A watercolour painting by John Haywood of a cafe in Paris

Nothing to lose

Only two weeks before my micro-exhibition and I’m still hoping to produce new works to show!

A few weeks ago I posted some small A5 sketches of a cafe view in Paris. I was quite pleased with these sketches and I signed off wondering whether the scene would work at a larger scale.

You can read the full post here but here’re the sketches:


Personally, I wasn’t at all convinced that I’d be able to upsize it, or that it had enough about it to work at a larger size. Someone however responded with the brilliantly simple and apposite comment:

Why not try a larger one? Nothing to lose.

So – here’s me with nothing to lose, upsizing my sketches to a quarter imperial sheet:

A watercolour painting by John Haywood of a cafe street scene in Paris
Red blankets, Paris
This worked out much better than I’d anticipated and I definitely felt the benefit of having done the preliminary sketches. It’s also gone straight into the pile of possibilities for my 2 Knoyle artists’ open house.

What I’m still deliberating on however is what I’ll paint whilst I’m there on Sunday 28th May! What I’ve proposed is that, weather permitting, I’ll splash some paint about – which I hope keeps it suitably vague and at least helps to manage my own expectations. I’ve purposefully avoided calling it a demonstration as I don’t really feel qualified to ‘demonstrate’ anything!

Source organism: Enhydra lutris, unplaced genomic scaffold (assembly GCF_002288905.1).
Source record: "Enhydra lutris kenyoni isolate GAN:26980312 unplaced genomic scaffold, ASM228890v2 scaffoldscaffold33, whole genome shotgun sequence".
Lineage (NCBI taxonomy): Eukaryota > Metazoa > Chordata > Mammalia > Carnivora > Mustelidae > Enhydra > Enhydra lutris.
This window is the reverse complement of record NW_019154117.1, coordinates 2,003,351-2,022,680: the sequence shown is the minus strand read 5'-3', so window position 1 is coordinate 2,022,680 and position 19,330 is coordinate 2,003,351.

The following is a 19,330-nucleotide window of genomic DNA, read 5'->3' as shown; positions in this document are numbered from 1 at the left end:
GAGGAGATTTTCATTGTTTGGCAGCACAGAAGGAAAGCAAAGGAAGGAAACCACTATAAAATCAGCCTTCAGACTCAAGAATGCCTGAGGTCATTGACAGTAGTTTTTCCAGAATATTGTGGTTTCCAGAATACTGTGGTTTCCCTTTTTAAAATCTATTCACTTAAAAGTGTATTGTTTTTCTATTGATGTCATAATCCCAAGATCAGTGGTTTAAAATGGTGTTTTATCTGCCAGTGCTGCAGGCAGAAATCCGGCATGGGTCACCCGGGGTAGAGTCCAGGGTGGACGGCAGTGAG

I’ve been leafing through some more reference photos from my recent trip to Barcelona and have pulled out a few that I think might work and which I may try to do a first take on before trying to paint one in public.

What I’ll try to keep in mind is a lesson well learnt: that I’ve got nothing to lose – after all, it’s only some paint and paper!

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Thoughts on Nothing to lose

6 thoughts on “Nothing to lose”

  1. Red blankets looks good. Definitely for show. Now, for your demo on the 28th, take all day to do another larger size or close crop of one of the other smaller versions of that scene. 👌

  2. When I do painting demos I always have the drawing done before hand. Gives you a confidence boost, plus people want to watch you paint, not draw. Sometimes I will bring along a back up drawing just in case something goes wrong. Doing a walk through beforehand on the studio, like you said, is a good preparation not only for the painting process but for a breakdown of what you will talk about as you do the demo.

    1. Thanks for this Glenn – much appreciated! I hadn’t really thought of what I might say or try to explain while I’m painting! I’m still imagining that people will pass through rather than stop and watch for very long! I think I will have a back up scene sketched out too as I think it’s highly likely that something will go wrong! Really appreciate the tips – thanks. I’ll pop a post up about how it goes!

      1. My pleasure, I’ve been there, I look forward to hearing about how things go. Another thing about demos is I find they go easier if I treat the painting more as a sketch than a finished work. Enjoy yourself and have fun.

        1. Thanks Glenn and again, really sound advice! I think most of my ‘finished’ paintings are usually still quite sketchy so it will be an interesting experience! I’m taking comfort in the fact I haven’t committed to doing a timed 1 or 2 hour slot – more of a I’ll be painting on and off during the day so it makes it easier to paint when I feel like it and to stop and chat when I feel like it. Beginning to look forward to it now (I think!) – really appreciate you taking the time and making the effort to pass on your experience and advice – thank you 😊

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